Location, location, location — and we don't mean real estate. California has its own Office of Geographic Information Systems that has recently launched a handy app for citizens to reach their elected representatives.
"Find Your California Representative" Web app lets residents quickly find both state assemblymen and senators by entering their address, city and ZIP code. The resulting map includes links to representatives' websites.
Instead of designing separate apps for iPhone, Android and those that prefer to use their browsers — both mobile and desktop — the agency designed a Web app. This approach means programmers won't be plagued with adjusting the app as new phones are released with different screen sizes and as operating systems are updated. Instead of downloading an app, users can access it through browsers. Read more: Common App Glitches and How to Avoid Them.
“Everything that we’re building is really going to have a slant toward the Web because we know that with the proliferation of smartphones, mobile devices [and] tablets — that’s the next computing paradigm,” Scott Gregory, the state’s geographic information officer, said in a statement.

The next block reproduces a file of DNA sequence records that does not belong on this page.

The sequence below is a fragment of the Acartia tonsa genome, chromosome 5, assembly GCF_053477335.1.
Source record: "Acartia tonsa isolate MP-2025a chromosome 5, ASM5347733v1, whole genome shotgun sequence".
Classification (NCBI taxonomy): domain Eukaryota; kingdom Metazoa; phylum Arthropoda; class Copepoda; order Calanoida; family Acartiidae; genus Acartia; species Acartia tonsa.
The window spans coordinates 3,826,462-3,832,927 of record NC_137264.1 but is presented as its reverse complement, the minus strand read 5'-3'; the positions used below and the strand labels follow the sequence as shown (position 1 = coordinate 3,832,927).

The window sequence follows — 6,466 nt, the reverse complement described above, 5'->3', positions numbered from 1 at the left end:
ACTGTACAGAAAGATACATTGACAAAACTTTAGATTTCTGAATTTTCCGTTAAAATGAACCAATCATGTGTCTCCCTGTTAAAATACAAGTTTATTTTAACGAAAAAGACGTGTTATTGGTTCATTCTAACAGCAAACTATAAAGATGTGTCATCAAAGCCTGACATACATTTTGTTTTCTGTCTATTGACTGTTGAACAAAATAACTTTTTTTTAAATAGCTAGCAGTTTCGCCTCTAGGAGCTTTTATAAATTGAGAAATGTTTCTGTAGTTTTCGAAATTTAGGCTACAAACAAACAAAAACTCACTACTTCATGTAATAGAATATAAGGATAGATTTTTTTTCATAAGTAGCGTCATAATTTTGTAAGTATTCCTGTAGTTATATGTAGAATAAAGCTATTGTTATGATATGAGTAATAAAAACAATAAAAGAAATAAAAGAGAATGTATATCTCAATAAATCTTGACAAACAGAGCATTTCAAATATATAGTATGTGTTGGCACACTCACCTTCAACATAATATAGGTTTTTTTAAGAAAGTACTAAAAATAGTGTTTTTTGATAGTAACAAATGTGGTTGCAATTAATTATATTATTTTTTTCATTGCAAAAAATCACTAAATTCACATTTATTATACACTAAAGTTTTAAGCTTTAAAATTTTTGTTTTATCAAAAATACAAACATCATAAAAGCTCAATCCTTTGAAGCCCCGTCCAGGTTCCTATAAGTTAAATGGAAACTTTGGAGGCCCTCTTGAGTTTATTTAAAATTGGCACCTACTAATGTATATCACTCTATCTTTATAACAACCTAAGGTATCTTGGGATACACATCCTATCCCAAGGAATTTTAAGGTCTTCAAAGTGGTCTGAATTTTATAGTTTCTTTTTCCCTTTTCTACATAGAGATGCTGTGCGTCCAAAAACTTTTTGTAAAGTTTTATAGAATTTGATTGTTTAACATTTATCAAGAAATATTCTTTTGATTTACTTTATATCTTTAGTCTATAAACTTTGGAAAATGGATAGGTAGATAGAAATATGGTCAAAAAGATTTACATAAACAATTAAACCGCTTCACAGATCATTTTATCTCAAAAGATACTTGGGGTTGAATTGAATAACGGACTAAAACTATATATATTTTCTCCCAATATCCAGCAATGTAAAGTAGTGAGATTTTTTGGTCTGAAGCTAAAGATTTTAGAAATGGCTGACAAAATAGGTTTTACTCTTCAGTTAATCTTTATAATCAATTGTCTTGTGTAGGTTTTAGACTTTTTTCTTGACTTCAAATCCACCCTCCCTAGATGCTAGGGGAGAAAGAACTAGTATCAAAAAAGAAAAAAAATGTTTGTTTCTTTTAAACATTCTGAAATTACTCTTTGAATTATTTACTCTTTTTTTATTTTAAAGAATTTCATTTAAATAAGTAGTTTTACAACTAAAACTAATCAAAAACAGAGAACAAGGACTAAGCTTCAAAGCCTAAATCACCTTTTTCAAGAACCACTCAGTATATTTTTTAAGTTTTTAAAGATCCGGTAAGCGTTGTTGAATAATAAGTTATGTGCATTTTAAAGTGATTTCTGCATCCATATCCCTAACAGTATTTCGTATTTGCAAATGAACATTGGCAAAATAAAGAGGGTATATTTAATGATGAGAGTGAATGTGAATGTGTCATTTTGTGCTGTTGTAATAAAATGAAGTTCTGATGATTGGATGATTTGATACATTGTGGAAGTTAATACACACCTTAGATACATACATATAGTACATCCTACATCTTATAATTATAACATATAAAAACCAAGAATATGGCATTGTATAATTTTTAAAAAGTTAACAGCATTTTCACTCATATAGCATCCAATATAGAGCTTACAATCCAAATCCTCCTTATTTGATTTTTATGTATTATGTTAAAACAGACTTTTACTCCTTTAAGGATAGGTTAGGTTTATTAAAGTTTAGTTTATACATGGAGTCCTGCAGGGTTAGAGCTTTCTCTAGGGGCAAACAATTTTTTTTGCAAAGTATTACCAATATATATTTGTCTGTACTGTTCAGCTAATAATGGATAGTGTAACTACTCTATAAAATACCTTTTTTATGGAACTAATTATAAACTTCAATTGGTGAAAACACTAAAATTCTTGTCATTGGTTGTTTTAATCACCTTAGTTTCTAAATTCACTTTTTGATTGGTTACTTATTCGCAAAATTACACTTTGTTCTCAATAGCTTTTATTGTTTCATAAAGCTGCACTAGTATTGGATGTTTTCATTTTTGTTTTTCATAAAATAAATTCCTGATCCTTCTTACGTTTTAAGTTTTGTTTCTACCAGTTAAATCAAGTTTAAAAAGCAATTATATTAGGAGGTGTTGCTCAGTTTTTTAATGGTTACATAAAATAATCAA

The legislator app is just the beginning of a statewide effort to include geographic mapping into many government services. Gregory held a Google Hangout last November to outline the state's plans for a Geoportal, a site where the public can access government data by location, which now includes broadband coverage, earthquake faults and health care facilities.
Gregory said that his agency can provide a visual location-based view of data that helps expose trends and patterns not otherwise available. For instance, data could tell developers how many people live within a flood-plain boundary, or what vegetation is likeliest to provide fuel to wildfires .
As for apps, more are in development, Gregory said, but the agency has not yet released details. California residents can visit Find Your California Representatives here.